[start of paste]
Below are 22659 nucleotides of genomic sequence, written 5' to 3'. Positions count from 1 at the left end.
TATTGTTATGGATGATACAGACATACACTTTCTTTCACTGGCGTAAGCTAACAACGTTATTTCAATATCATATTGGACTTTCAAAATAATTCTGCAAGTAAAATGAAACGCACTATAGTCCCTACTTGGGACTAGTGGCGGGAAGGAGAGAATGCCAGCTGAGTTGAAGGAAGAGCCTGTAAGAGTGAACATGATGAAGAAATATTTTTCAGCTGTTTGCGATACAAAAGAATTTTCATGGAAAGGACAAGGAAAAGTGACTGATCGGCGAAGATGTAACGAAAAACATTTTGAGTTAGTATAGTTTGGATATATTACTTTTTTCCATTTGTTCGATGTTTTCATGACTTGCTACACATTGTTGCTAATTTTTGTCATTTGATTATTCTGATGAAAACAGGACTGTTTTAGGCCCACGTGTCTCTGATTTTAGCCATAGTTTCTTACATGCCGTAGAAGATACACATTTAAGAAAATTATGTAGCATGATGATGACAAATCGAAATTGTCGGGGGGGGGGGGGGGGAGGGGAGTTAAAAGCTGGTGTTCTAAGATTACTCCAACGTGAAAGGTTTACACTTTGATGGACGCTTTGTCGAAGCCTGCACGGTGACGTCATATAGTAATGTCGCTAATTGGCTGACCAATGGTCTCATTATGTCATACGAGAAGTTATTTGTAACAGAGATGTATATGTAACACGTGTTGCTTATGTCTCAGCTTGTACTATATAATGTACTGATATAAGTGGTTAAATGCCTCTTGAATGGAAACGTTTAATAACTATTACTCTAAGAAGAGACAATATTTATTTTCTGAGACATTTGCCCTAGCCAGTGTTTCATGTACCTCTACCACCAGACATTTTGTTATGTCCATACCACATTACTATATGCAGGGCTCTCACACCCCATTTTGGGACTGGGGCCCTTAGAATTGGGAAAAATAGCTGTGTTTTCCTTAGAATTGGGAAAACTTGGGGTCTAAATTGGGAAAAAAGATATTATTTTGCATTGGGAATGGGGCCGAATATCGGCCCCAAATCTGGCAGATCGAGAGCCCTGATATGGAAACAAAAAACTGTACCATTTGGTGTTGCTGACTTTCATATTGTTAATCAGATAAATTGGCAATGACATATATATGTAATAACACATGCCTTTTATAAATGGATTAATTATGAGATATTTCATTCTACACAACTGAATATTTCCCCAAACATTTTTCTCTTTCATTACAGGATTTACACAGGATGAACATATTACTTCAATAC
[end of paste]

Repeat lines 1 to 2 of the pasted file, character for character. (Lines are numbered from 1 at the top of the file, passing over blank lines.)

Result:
Below are 22659 nucleotides of genomic sequence, written 5' to 3'. Positions count from 1 at the left end.
TATTGTTATGGATGATACAGACATACACTTTCTTTCACTGGCGTAAGCTAACAACGTTATTTCAATATCATATTGGACTTTCAAAATAATTCTGCAAGTAAAATGAAACGCACTATAGTCCCTACTTGGGACTAGTGGCGGGAAGGAGAGAATGCCAGCTGAGTTGAAGGAAGAGCCTGTAAGAGTGAACATGATGAAGAAATATTTTTCAGCTGTTTGCGATACAAAAGAATTTTCATGGAAAGGACAAGGAAAAGTGACTGATCGGCGAAGATGTAACGAAAAACATTTTGAGTTAGTATAGTTTGGATATATTACTTTTTTCCATTTGTTCGATGTTTTCATGACTTGCTACACATTGTTGCTAATTTTTGTCATTTGATTATTCTGATGAAAACAGGACTGTTTTAGGCCCACGTGTCTCTGATTTTAGCCATAGTTTCTTACATGCCGTAGAAGATACACATTTAAGAAAATTATGTAGCATGATGATGACAAATCGAAATTGTCGGGGGGGGGGGGGGGGAGGGGAGTTAAAAGCTGGTGTTCTAAGATTACTCCAACGTGAAAGGTTTACACTTTGATGGACGCTTTGTCGAAGCCTGCACGGTGACGTCATATAGTAATGTCGCTAATTGGCTGACCAATGGTCTCATTATGTCATACGAGAAGTTATTTGTAACAGAGATGTATATGTAACACGTGTTGCTTATGTCTCAGCTTGTACTATATAATGTACTGATATAAGTGGTTAAATGCCTCTTGAATGGAAACGTTTAATAACTATTACTCTAAGAAGAGACAATATTTATTTTCTGAGACATTTGCCCTAGCCAGTGTTTCATGTACCTCTACCACCAGACATTTTGTTATGTCCATACCACATTACTATATGCAGGGCTCTCACACCCCATTTTGGGACTGGGGCCCTTAGAATTGGGAAAAATAGCTGTGTTTTCCTTAGAATTGGGAAAACTTGGGGTCTAAATTGGGAAAAAAGATATTATTTTGCATTGGGAATGGGGCCGAATATCGGCCCCAAATCTGGCAGATCGAGAGCCCTGATATGGAAACAAAAAACTGTACCATTTGGTGTTGCTGACTTTCATATTGTTAATCAGATAAATTGGCAATGACATATATATGTAATAACACATGCCTTTTATAAATGGATTAATTATGAGATATTTCATTCTACACAACTGAATATTTCCCCAAACATTTTTCTCTTTCATTACAGGATTTACACAGGATGAACATATTACTTCAATAC